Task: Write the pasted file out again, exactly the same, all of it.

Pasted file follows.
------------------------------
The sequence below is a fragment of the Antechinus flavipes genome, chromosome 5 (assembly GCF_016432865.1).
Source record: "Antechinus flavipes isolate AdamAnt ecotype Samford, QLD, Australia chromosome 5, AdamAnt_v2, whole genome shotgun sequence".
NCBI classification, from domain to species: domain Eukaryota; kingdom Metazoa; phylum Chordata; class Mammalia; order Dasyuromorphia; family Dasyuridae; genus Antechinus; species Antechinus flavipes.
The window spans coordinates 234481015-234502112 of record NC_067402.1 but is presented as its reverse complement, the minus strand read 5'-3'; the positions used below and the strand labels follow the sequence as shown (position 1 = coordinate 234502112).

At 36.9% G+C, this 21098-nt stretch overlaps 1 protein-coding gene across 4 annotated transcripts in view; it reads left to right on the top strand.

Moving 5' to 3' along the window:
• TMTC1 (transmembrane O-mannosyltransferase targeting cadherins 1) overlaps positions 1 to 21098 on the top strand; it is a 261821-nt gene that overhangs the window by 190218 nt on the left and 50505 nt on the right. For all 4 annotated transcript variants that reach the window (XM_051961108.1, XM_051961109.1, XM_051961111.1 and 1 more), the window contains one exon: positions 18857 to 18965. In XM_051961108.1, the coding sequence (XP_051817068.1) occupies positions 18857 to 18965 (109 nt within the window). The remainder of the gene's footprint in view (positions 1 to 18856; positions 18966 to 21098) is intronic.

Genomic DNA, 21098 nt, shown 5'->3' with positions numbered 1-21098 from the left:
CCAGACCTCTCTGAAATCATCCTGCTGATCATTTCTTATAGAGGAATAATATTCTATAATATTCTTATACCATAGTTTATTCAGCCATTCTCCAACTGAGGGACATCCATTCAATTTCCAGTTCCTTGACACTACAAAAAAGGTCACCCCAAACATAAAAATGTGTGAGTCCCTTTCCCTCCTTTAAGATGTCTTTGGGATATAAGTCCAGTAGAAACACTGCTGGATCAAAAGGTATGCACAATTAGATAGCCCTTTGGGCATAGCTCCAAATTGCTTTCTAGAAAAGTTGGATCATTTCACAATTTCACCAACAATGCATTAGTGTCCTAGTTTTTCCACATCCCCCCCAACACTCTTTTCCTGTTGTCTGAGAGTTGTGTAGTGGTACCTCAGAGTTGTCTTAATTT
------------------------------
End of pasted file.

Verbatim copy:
The sequence below is a fragment of the Antechinus flavipes genome, chromosome 5 (assembly GCF_016432865.1).
Source record: "Antechinus flavipes isolate AdamAnt ecotype Samford, QLD, Australia chromosome 5, AdamAnt_v2, whole genome shotgun sequence".
NCBI classification, from domain to species: domain Eukaryota; kingdom Metazoa; phylum Chordata; class Mammalia; order Dasyuromorphia; family Dasyuridae; genus Antechinus; species Antechinus flavipes.
The window spans coordinates 234481015-234502112 of record NC_067402.1 but is presented as its reverse complement, the minus strand read 5'-3'; the positions used below and the strand labels follow the sequence as shown (position 1 = coordinate 234502112).

At 36.9% G+C, this 21098-nt stretch overlaps 1 protein-coding gene across 4 annotated transcripts in view; it reads left to right on the top strand.

Moving 5' to 3' along the window:
• TMTC1 (transmembrane O-mannosyltransferase targeting cadherins 1) overlaps positions 1 to 21098 on the top strand; it is a 261821-nt gene that overhangs the window by 190218 nt on the left and 50505 nt on the right. For all 4 annotated transcript variants that reach the window (XM_051961108.1, XM_051961109.1, XM_051961111.1 and 1 more), the window contains one exon: positions 18857 to 18965. In XM_051961108.1, the coding sequence (XP_051817068.1) occupies positions 18857 to 18965 (109 nt within the window). The remainder of the gene's footprint in view (positions 1 to 18856; positions 18966 to 21098) is intronic.

Genomic DNA, 21098 nt, shown 5'->3' with positions numbered 1-21098 from the left:
CCAGACCTCTCTGAAATCATCCTGCTGATCATTTCTTATAGAGGAATAATATTCTATAATATTCTTATACCATAGTTTATTCAGCCATTCTCCAACTGAGGGACATCCATTCAATTTCCAGTTCCTTGACACTACAAAAAAGGTCACCCCAAACATAAAAATGTGTGAGTCCCTTTCCCTCCTTTAAGATGTCTTTGGGATATAAGTCCAGTAGAAACACTGCTGGATCAAAAGGTATGCACAATTAGATAGCCCTTTGGGCATAGCTCCAAATTGCTTTCTAGAAAAGTTGGATCATTTCACAATTTCACCAACAATGCATTAGTGTCCTAGTTTTTCCACATCCCCCCCAACACTCTTTTCCTGTTGTCTGAGAGTTGTGTAGTGGTACCTCAGAGTTGTCTTAATTT